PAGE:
By Ibrahim al-Amin
Thirty-one years ago today, young men emerged to stand in the face of the Israeli occupation, insisting that resistance was their duty and fate. On 16 September 1982, the day Israeli troops entered West Beirut, an alliance of nationalist and leftist parties formed the Lebanese National Resistance Front, referred to as “Jammoul” in Arabic.
Thousands joined the movement to prevent the Israelis from entering Beirut. Many paid a heavy price with their lives, others spent years of their youth in one of Israel’s many detention camps – not to mention those that to this day still live with the scars of that war.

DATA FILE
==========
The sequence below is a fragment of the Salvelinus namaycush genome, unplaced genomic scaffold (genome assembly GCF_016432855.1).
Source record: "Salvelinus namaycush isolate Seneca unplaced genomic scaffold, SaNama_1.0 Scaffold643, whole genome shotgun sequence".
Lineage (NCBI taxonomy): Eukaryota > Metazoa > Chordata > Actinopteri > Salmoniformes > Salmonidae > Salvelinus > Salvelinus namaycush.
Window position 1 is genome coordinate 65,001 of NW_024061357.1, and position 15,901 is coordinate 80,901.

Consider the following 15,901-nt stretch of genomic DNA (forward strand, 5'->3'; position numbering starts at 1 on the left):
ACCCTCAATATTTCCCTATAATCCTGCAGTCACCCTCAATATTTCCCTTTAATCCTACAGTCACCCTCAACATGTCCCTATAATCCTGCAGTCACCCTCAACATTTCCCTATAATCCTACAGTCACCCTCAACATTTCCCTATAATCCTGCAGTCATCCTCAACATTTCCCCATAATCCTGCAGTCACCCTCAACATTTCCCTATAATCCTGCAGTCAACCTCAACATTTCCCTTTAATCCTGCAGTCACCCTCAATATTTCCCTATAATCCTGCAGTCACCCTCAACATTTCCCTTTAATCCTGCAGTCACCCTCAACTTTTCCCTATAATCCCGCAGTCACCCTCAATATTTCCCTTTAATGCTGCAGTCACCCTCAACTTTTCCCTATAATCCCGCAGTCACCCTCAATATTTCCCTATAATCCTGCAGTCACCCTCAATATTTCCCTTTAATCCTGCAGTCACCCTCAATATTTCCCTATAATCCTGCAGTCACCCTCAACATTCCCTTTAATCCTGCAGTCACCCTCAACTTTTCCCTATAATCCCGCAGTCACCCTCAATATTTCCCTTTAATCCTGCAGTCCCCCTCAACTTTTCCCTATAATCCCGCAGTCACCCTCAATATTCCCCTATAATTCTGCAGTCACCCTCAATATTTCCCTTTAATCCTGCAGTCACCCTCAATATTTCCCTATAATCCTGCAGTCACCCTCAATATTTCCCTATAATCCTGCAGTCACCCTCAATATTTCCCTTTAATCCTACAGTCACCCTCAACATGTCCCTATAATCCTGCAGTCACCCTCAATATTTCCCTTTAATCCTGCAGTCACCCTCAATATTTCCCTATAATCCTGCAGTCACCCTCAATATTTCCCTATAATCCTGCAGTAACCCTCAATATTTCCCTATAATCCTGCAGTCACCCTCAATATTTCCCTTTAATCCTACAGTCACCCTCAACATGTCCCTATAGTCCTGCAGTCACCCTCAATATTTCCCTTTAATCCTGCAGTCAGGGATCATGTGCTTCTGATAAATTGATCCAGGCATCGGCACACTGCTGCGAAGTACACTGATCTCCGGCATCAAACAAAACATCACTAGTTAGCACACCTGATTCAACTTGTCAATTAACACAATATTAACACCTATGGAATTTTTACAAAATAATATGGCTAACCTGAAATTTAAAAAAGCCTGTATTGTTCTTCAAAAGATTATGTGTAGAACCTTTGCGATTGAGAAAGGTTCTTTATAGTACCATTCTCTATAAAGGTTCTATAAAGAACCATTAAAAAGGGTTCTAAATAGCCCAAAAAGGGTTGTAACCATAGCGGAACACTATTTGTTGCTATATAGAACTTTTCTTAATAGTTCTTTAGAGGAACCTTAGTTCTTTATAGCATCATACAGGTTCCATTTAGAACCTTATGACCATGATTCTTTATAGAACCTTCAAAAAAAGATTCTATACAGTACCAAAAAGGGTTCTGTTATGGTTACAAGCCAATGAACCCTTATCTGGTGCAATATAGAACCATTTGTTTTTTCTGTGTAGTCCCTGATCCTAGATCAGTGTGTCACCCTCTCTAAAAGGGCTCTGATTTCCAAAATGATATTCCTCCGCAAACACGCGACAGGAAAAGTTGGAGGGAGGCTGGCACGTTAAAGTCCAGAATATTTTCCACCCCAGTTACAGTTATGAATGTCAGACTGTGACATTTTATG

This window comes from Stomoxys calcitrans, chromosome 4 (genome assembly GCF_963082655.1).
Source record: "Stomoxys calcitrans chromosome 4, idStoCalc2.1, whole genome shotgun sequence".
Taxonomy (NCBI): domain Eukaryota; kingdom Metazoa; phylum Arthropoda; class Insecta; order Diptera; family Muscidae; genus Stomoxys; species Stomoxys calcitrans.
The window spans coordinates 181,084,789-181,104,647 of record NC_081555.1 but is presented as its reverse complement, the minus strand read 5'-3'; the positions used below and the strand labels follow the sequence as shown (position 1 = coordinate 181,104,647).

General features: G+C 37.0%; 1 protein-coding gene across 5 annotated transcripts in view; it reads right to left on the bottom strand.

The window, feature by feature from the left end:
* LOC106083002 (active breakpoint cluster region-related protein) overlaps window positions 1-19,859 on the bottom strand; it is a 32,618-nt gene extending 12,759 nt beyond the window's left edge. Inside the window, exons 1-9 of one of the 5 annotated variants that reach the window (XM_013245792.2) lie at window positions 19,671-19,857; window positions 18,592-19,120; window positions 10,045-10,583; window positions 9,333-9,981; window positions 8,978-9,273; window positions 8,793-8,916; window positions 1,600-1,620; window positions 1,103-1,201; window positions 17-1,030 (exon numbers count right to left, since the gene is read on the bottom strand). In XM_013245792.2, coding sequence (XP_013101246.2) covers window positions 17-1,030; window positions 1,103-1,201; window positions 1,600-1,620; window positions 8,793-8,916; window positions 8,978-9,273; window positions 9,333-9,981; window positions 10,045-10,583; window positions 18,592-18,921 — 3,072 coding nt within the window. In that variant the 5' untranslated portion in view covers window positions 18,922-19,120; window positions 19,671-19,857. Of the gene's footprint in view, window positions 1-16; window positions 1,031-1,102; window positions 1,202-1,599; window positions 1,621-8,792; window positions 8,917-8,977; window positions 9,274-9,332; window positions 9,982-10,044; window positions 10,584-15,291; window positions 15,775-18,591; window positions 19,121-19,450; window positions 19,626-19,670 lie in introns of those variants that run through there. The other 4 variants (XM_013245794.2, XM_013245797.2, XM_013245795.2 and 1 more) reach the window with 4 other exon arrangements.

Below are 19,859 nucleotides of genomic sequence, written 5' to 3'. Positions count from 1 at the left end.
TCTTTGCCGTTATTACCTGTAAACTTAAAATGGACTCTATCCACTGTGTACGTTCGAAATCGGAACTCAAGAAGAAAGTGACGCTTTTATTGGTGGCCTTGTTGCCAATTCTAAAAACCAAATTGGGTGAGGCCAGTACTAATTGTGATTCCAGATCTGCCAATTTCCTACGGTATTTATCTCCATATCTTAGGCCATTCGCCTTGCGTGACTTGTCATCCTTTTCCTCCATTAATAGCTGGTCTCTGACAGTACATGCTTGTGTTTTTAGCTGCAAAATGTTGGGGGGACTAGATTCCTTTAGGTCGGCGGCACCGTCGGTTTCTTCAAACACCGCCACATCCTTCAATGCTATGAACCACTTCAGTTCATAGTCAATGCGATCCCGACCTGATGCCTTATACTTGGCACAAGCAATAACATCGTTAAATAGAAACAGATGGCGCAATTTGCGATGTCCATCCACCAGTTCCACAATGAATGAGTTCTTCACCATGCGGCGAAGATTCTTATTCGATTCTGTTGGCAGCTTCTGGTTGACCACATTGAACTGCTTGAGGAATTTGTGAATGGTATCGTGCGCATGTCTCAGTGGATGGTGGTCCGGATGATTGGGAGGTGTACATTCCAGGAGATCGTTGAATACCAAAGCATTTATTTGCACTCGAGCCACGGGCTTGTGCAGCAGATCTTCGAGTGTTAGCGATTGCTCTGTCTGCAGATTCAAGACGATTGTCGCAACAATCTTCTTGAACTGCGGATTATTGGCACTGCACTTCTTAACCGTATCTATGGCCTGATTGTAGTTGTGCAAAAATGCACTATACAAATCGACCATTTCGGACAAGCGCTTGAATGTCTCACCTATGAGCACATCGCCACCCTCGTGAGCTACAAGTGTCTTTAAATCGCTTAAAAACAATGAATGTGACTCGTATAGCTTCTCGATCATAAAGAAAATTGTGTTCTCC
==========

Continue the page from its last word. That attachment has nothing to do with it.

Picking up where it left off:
It is the occasion when we ask that annoying question: If Jammoul were around today, how would it have dealt with the situation we find ourselves in? And I am not talking to the left, but to all those who consider the Zionist state and its Western imperialist backers the greatest danger to the well-being of their land and people.